After completing the CMA training, which taught me how to evoke the deep reflective thinking essential for transformative change, as well as the requisite coaching experience and assessment, I became an ICF-credentialled coach.
As I totally geek out on all things psychology, neuroscience, and personal development, I’ve also been certified in DISC behavioural styles and Innovation 360, was part of Shirzad Chamine’s Positive Intelligence Coach Grant Program, have taken courses on Positive Psychology, Emotional Intelligence, Science of Wellbeing, Psychological First Aid, and read daily on topics that help my clients.
My life-long learning journey continues as I still have a few more programs on my list to complete!
What Do You Enjoy the Most About Your Work?
Being able to support clients as they transition into different roles, develop leadership skills, discover greater awareness about themselves, cultivate better mental health and wellbeing, enjoy better relationships, and most importantly, design more fulfilling careers and lives.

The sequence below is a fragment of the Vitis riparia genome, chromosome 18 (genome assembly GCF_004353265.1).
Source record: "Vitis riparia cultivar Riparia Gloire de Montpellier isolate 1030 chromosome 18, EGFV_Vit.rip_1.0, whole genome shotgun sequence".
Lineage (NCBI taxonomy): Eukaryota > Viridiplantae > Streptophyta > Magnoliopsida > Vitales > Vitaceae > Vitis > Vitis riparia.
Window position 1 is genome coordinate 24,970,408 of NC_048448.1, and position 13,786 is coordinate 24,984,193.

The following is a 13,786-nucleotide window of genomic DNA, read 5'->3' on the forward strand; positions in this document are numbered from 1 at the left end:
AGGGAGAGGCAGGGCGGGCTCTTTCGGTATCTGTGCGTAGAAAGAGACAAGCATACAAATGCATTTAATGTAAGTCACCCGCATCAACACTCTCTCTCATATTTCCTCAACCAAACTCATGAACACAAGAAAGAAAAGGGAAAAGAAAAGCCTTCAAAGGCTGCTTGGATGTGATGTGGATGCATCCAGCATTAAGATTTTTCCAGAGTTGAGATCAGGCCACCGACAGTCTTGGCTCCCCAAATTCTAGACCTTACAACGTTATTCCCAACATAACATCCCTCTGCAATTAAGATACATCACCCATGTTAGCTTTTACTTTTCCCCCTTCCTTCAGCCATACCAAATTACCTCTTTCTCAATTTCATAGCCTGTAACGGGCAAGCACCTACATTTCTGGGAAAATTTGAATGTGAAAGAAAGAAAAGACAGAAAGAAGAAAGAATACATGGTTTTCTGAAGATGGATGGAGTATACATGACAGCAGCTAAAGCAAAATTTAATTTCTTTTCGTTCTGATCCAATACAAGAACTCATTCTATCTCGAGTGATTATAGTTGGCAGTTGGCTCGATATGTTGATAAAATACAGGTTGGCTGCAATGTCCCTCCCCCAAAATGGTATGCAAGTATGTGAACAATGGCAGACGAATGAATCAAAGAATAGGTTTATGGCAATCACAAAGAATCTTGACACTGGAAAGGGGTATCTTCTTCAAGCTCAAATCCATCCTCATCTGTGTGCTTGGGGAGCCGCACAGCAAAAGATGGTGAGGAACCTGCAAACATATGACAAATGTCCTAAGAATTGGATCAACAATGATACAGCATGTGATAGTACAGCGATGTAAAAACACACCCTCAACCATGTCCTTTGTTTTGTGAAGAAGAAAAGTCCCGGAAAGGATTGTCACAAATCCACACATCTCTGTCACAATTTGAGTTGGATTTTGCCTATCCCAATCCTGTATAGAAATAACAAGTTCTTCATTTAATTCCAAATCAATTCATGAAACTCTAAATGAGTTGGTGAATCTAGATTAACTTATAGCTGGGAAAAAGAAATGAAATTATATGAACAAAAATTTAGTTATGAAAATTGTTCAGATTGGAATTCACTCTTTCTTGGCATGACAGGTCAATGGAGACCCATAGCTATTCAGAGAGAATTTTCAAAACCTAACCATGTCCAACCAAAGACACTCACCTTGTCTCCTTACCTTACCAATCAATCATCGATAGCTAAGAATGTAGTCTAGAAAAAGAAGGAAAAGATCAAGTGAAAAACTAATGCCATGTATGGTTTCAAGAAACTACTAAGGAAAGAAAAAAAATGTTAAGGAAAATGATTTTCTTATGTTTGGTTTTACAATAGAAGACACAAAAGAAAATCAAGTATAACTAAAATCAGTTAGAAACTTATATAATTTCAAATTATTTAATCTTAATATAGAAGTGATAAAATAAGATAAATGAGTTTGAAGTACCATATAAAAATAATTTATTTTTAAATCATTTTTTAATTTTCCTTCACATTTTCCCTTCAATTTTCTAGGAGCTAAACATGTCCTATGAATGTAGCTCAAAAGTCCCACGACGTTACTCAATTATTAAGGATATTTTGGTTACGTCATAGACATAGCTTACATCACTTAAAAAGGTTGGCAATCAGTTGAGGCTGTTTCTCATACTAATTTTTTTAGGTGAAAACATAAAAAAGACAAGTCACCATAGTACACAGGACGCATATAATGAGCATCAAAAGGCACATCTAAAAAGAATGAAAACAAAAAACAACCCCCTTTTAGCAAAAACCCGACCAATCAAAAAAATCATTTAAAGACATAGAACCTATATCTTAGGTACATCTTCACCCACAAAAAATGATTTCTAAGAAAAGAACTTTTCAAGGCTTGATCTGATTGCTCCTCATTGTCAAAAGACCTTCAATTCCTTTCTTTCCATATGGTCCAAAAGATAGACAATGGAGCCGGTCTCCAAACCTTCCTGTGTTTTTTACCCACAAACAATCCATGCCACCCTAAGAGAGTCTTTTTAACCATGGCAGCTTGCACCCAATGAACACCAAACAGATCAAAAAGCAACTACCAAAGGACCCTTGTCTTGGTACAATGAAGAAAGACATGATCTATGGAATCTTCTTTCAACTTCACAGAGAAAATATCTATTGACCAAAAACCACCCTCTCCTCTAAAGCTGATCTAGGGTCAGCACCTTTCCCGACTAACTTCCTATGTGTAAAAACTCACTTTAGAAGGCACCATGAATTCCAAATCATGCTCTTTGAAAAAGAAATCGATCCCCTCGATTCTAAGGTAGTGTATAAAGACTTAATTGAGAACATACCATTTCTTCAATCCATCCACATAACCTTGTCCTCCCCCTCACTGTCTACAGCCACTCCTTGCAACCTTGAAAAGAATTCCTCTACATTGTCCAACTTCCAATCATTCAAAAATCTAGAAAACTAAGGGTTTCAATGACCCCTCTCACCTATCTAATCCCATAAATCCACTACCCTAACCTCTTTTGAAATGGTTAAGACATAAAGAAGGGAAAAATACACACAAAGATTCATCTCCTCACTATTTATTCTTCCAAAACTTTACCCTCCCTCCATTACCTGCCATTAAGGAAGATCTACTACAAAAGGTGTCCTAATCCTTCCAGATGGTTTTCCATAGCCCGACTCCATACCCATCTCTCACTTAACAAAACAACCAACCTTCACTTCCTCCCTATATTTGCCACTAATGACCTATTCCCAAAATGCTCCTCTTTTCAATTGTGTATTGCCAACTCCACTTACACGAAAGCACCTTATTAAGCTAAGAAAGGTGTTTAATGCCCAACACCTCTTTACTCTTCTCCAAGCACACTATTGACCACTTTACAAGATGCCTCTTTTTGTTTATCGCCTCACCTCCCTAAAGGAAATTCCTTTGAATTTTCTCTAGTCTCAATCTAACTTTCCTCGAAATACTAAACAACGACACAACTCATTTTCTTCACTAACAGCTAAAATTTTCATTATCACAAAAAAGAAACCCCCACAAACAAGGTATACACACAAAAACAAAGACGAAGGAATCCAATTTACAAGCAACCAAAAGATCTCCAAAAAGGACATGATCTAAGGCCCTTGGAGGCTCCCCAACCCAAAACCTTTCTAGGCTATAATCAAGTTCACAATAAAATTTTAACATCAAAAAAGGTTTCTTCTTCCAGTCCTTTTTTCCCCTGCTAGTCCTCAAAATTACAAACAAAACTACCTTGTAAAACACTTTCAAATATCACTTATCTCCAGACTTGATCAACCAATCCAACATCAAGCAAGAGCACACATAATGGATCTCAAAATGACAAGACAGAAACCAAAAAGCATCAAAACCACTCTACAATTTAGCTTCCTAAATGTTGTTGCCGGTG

What is particularly rewarding and exciting for me is seeing clients discover that lightbulb moment of self-awareness or insight!
I love hearing their success stories, seeing their face light up when they share positive feedback from their managers or about how they’ve become much more confident, resilient, or happier.
What Are Your Biggest Challenges?
Ah, that would be marketing and the operational, administrative aspects of running a business (I have forgotten to invoice clients!).
I love working in the business so much that I often neglect to work on the business. As I’m quite averse to marketing myself, I mostly rely on referrals which is not always sufficient.